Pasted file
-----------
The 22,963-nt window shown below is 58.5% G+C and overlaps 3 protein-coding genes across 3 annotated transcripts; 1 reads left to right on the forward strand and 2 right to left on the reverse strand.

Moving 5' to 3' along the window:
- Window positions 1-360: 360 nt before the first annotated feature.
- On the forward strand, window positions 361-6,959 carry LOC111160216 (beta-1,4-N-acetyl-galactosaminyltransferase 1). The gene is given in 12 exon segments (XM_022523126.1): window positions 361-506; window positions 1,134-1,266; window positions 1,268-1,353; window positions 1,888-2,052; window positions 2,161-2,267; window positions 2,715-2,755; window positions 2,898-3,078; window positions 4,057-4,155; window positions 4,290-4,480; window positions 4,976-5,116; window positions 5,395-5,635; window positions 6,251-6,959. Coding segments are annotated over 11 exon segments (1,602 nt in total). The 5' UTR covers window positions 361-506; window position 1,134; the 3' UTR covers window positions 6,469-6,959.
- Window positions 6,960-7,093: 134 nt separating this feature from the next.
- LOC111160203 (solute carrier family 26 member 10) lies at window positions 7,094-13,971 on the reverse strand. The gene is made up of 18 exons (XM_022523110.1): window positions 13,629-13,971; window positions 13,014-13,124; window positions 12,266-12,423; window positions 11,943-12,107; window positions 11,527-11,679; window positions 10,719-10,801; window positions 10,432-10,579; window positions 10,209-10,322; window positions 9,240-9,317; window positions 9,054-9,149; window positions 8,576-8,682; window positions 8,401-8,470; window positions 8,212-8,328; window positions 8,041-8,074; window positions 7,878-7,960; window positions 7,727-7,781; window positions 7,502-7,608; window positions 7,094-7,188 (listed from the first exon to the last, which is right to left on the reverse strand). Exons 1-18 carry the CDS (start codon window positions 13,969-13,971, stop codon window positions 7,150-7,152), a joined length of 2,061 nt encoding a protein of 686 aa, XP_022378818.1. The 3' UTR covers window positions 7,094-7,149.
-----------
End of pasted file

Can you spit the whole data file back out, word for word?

The 22,963-nt window shown below is 58.5% G+C and overlaps 3 protein-coding genes across 3 annotated transcripts; 1 reads left to right on the forward strand and 2 right to left on the reverse strand.

Moving 5' to 3' along the window:
- Window positions 1-360: 360 nt before the first annotated feature.
- On the forward strand, window positions 361-6,959 carry LOC111160216 (beta-1,4-N-acetyl-galactosaminyltransferase 1). The gene is given in 12 exon segments (XM_022523126.1): window positions 361-506; window positions 1,134-1,266; window positions 1,268-1,353; window positions 1,888-2,052; window positions 2,161-2,267; window positions 2,715-2,755; window positions 2,898-3,078; window positions 4,057-4,155; window positions 4,290-4,480; window positions 4,976-5,116; window positions 5,395-5,635; window positions 6,251-6,959. Coding segments are annotated over 11 exon segments (1,602 nt in total). The 5' UTR covers window positions 361-506; window position 1,134; the 3' UTR covers window positions 6,469-6,959.
- Window positions 6,960-7,093: 134 nt separating this feature from the next.
- LOC111160203 (solute carrier family 26 member 10) lies at window positions 7,094-13,971 on the reverse strand. The gene is made up of 18 exons (XM_022523110.1): window positions 13,629-13,971; window positions 13,014-13,124; window positions 12,266-12,423; window positions 11,943-12,107; window positions 11,527-11,679; window positions 10,719-10,801; window positions 10,432-10,579; window positions 10,209-10,322; window positions 9,240-9,317; window positions 9,054-9,149; window positions 8,576-8,682; window positions 8,401-8,470; window positions 8,212-8,328; window positions 8,041-8,074; window positions 7,878-7,960; window positions 7,727-7,781; window positions 7,502-7,608; window positions 7,094-7,188 (listed from the first exon to the last, which is right to left on the reverse strand). Exons 1-18 carry the CDS (start codon window positions 13,969-13,971, stop codon window positions 7,150-7,152), a joined length of 2,061 nt encoding a protein of 686 aa, XP_022378818.1. The 3' UTR covers window positions 7,094-7,149.